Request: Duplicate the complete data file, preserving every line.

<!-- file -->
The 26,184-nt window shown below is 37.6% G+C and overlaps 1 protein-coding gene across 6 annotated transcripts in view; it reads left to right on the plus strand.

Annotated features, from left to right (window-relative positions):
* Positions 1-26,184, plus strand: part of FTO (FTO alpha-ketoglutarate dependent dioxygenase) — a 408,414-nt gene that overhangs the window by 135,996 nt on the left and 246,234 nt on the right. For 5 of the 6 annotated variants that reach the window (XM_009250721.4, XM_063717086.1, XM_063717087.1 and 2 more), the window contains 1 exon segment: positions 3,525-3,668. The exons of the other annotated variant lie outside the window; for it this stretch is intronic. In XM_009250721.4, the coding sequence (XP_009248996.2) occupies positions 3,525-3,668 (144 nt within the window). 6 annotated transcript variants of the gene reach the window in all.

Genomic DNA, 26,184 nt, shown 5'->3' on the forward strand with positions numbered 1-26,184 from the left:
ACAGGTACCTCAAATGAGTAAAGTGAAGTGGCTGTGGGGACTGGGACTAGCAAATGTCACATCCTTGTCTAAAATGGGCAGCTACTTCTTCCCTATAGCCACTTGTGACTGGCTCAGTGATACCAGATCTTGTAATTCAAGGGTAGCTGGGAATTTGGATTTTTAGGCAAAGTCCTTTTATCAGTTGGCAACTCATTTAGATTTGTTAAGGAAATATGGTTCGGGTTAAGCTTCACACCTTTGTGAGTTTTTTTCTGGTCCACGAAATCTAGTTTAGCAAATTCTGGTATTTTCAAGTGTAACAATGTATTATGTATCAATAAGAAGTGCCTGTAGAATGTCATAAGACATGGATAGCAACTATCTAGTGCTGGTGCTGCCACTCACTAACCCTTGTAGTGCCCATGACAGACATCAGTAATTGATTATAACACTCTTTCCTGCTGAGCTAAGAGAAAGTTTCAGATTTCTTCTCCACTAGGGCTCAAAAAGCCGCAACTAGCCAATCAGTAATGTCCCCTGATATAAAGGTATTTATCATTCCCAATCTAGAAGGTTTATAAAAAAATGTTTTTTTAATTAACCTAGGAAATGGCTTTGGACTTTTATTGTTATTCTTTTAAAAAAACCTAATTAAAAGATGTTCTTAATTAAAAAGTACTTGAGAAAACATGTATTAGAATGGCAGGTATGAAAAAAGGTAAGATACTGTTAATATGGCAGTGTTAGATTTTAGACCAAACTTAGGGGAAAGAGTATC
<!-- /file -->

The 26,184-nt window shown below is 37.6% G+C and overlaps 1 protein-coding gene across 6 annotated transcripts in view; it reads left to right on the plus strand.

Annotated features, from left to right (window-relative positions):
* Positions 1-26,184, plus strand: part of FTO (FTO alpha-ketoglutarate dependent dioxygenase) — a 408,414-nt gene that overhangs the window by 135,996 nt on the left and 246,234 nt on the right. For 5 of the 6 annotated variants that reach the window (XM_009250721.4, XM_063717086.1, XM_063717087.1 and 2 more), the window contains 1 exon segment: positions 3,525-3,668. The exons of the other annotated variant lie outside the window; for it this stretch is intronic. In XM_009250721.4, the coding sequence (XP_009248996.2) occupies positions 3,525-3,668 (144 nt within the window). 6 annotated transcript variants of the gene reach the window in all.

Genomic DNA, 26,184 nt, shown 5'->3' on the forward strand with positions numbered 1-26,184 from the left:
ACAGGTACCTCAAATGAGTAAAGTGAAGTGGCTGTGGGGACTGGGACTAGCAAATGTCACATCCTTGTCTAAAATGGGCAGCTACTTCTTCCCTATAGCCACTTGTGACTGGCTCAGTGATACCAGATCTTGTAATTCAAGGGTAGCTGGGAATTTGGATTTTTAGGCAAAGTCCTTTTATCAGTTGGCAACTCATTTAGATTTGTTAAGGAAATATGGTTCGGGTTAAGCTTCACACCTTTGTGAGTTTTTTTCTGGTCCACGAAATCTAGTTTAGCAAATTCTGGTATTTTCAAGTGTAACAATGTATTATGTATCAATAAGAAGTGCCTGTAGAATGTCATAAGACATGGATAGCAACTATCTAGTGCTGGTGCTGCCACTCACTAACCCTTGTAGTGCCCATGACAGACATCAGTAATTGATTATAACACTCTTTCCTGCTGAGCTAAGAGAAAGTTTCAGATTTCTTCTCCACTAGGGCTCAAAAAGCCGCAACTAGCCAATCAGTAATGTCCCCTGATATAAAGGTATTTATCATTCCCAATCTAGAAGGTTTATAAAAAAATGTTTTTTTAATTAACCTAGGAAATGGCTTTGGACTTTTATTGTTATTCTTTTAAAAAAACCTAATTAAAAGATGTTCTTAATTAAAAAGTACTTGAGAAAACATGTATTAGAATGGCAGGTATGAAAAAAGGTAAGATACTGTTAATATGGCAGTGTTAGATTTTAGACCAAACTTAGGGGAAAGAGTATC